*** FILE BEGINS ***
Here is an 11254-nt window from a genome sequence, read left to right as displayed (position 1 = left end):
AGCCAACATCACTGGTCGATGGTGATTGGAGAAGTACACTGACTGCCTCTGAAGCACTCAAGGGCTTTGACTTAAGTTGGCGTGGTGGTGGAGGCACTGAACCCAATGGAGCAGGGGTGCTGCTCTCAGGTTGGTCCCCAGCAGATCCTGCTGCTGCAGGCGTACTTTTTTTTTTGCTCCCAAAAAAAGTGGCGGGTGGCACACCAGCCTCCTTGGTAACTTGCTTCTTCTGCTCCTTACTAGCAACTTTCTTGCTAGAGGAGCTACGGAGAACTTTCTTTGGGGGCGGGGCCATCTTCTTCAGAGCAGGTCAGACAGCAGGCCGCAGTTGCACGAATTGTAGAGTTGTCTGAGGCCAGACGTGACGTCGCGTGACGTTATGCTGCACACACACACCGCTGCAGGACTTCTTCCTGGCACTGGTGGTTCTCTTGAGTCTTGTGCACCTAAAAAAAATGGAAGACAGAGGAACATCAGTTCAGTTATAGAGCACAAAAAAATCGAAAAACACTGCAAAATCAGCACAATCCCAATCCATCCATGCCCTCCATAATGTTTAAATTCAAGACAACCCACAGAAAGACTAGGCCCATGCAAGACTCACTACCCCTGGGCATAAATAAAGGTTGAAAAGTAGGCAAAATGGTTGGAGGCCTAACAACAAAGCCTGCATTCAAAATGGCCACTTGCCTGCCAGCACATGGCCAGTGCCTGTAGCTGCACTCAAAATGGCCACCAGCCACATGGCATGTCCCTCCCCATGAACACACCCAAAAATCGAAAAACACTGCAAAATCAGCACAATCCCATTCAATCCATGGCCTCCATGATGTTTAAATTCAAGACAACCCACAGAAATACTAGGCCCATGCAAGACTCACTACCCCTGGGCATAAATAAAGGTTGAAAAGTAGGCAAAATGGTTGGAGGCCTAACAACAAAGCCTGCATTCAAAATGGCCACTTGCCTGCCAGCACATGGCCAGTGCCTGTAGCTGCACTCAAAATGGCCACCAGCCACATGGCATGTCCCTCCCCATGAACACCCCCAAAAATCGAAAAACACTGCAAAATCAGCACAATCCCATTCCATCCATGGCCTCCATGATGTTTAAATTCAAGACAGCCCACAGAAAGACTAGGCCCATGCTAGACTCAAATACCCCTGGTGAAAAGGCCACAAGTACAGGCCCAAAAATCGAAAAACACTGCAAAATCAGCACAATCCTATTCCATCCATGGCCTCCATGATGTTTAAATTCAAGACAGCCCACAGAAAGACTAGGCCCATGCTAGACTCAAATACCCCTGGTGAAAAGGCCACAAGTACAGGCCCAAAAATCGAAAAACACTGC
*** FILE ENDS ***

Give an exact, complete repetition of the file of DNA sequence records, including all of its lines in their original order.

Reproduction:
Here is an 11254-nt window from a genome sequence, read left to right as displayed (position 1 = left end):
AGCCAACATCACTGGTCGATGGTGATTGGAGAAGTACACTGACTGCCTCTGAAGCACTCAAGGGCTTTGACTTAAGTTGGCGTGGTGGTGGAGGCACTGAACCCAATGGAGCAGGGGTGCTGCTCTCAGGTTGGTCCCCAGCAGATCCTGCTGCTGCAGGCGTACTTTTTTTTTTGCTCCCAAAAAAAGTGGCGGGTGGCACACCAGCCTCCTTGGTAACTTGCTTCTTCTGCTCCTTACTAGCAACTTTCTTGCTAGAGGAGCTACGGAGAACTTTCTTTGGGGGCGGGGCCATCTTCTTCAGAGCAGGTCAGACAGCAGGCCGCAGTTGCACGAATTGTAGAGTTGTCTGAGGCCAGACGTGACGTCGCGTGACGTTATGCTGCACACACACACCGCTGCAGGACTTCTTCCTGGCACTGGTGGTTCTCTTGAGTCTTGTGCACCTAAAAAAAATGGAAGACAGAGGAACATCAGTTCAGTTATAGAGCACAAAAAAATCGAAAAACACTGCAAAATCAGCACAATCCCAATCCATCCATGCCCTCCATAATGTTTAAATTCAAGACAACCCACAGAAAGACTAGGCCCATGCAAGACTCACTACCCCTGGGCATAAATAAAGGTTGAAAAGTAGGCAAAATGGTTGGAGGCCTAACAACAAAGCCTGCATTCAAAATGGCCACTTGCCTGCCAGCACATGGCCAGTGCCTGTAGCTGCACTCAAAATGGCCACCAGCCACATGGCATGTCCCTCCCCATGAACACACCCAAAAATCGAAAAACACTGCAAAATCAGCACAATCCCATTCAATCCATGGCCTCCATGATGTTTAAATTCAAGACAACCCACAGAAATACTAGGCCCATGCAAGACTCACTACCCCTGGGCATAAATAAAGGTTGAAAAGTAGGCAAAATGGTTGGAGGCCTAACAACAAAGCCTGCATTCAAAATGGCCACTTGCCTGCCAGCACATGGCCAGTGCCTGTAGCTGCACTCAAAATGGCCACCAGCCACATGGCATGTCCCTCCCCATGAACACCCCCAAAAATCGAAAAACACTGCAAAATCAGCACAATCCCATTCCATCCATGGCCTCCATGATGTTTAAATTCAAGACAGCCCACAGAAAGACTAGGCCCATGCTAGACTCAAATACCCCTGGTGAAAAGGCCACAAGTACAGGCCCAAAAATCGAAAAACACTGCAAAATCAGCACAATCCTATTCCATCCATGGCCTCCATGATGTTTAAATTCAAGACAGCCCACAGAAAGACTAGGCCCATGCTAGACTCAAATACCCCTGGTGAAAAGGCCACAAGTACAGGCCCAAAAATCGAAAAACACTGC